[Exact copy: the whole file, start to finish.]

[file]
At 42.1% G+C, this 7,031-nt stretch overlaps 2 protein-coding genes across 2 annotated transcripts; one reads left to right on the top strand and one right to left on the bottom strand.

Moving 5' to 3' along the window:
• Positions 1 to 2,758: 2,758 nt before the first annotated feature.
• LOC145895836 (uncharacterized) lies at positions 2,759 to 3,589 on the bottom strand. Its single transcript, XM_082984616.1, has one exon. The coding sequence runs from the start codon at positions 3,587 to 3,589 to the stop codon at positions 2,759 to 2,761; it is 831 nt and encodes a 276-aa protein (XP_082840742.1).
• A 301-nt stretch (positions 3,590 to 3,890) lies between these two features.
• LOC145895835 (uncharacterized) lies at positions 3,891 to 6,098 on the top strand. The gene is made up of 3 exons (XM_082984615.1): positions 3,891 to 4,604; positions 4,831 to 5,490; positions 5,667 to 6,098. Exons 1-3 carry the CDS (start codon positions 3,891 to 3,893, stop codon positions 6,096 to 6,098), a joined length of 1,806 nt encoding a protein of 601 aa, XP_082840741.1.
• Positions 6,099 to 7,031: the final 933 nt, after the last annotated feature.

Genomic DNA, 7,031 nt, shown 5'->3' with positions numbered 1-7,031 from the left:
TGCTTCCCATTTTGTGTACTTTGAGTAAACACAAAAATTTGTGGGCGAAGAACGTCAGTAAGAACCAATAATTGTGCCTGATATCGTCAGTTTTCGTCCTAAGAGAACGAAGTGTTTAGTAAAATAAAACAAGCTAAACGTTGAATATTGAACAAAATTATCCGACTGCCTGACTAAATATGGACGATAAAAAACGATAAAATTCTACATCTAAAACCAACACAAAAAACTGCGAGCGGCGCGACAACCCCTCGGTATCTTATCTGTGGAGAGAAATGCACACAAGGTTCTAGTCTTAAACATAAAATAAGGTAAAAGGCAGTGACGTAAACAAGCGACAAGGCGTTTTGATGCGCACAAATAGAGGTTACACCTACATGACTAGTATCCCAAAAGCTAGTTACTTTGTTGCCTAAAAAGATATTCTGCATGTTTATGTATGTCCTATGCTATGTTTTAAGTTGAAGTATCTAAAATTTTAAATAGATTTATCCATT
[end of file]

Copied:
At 42.1% G+C, this 7,031-nt stretch overlaps 2 protein-coding genes across 2 annotated transcripts; one reads left to right on the top strand and one right to left on the bottom strand.

Moving 5' to 3' along the window:
• Positions 1 to 2,758: 2,758 nt before the first annotated feature.
• LOC145895836 (uncharacterized) lies at positions 2,759 to 3,589 on the bottom strand. Its single transcript, XM_082984616.1, has one exon. The coding sequence runs from the start codon at positions 3,587 to 3,589 to the stop codon at positions 2,759 to 2,761; it is 831 nt and encodes a 276-aa protein (XP_082840742.1).
• A 301-nt stretch (positions 3,590 to 3,890) lies between these two features.
• LOC145895835 (uncharacterized) lies at positions 3,891 to 6,098 on the top strand. The gene is made up of 3 exons (XM_082984615.1): positions 3,891 to 4,604; positions 4,831 to 5,490; positions 5,667 to 6,098. Exons 1-3 carry the CDS (start codon positions 3,891 to 3,893, stop codon positions 6,096 to 6,098), a joined length of 1,806 nt encoding a protein of 601 aa, XP_082840741.1.
• Positions 6,099 to 7,031: the final 933 nt, after the last annotated feature.

Genomic DNA, 7,031 nt, shown 5'->3' with positions numbered 1-7,031 from the left:
TGCTTCCCATTTTGTGTACTTTGAGTAAACACAAAAATTTGTGGGCGAAGAACGTCAGTAAGAACCAATAATTGTGCCTGATATCGTCAGTTTTCGTCCTAAGAGAACGAAGTGTTTAGTAAAATAAAACAAGCTAAACGTTGAATATTGAACAAAATTATCCGACTGCCTGACTAAATATGGACGATAAAAAACGATAAAATTCTACATCTAAAACCAACACAAAAAACTGCGAGCGGCGCGACAACCCCTCGGTATCTTATCTGTGGAGAGAAATGCACACAAGGTTCTAGTCTTAAACATAAAATAAGGTAAAAGGCAGTGACGTAAACAAGCGACAAGGCGTTTTGATGCGCACAAATAGAGGTTACACCTACATGACTAGTATCCCAAAAGCTAGTTACTTTGTTGCCTAAAAAGATATTCTGCATGTTTATGTATGTCCTATGCTATGTTTTAAGTTGAAGTATCTAAAATTTTAAATAGATTTATCCATT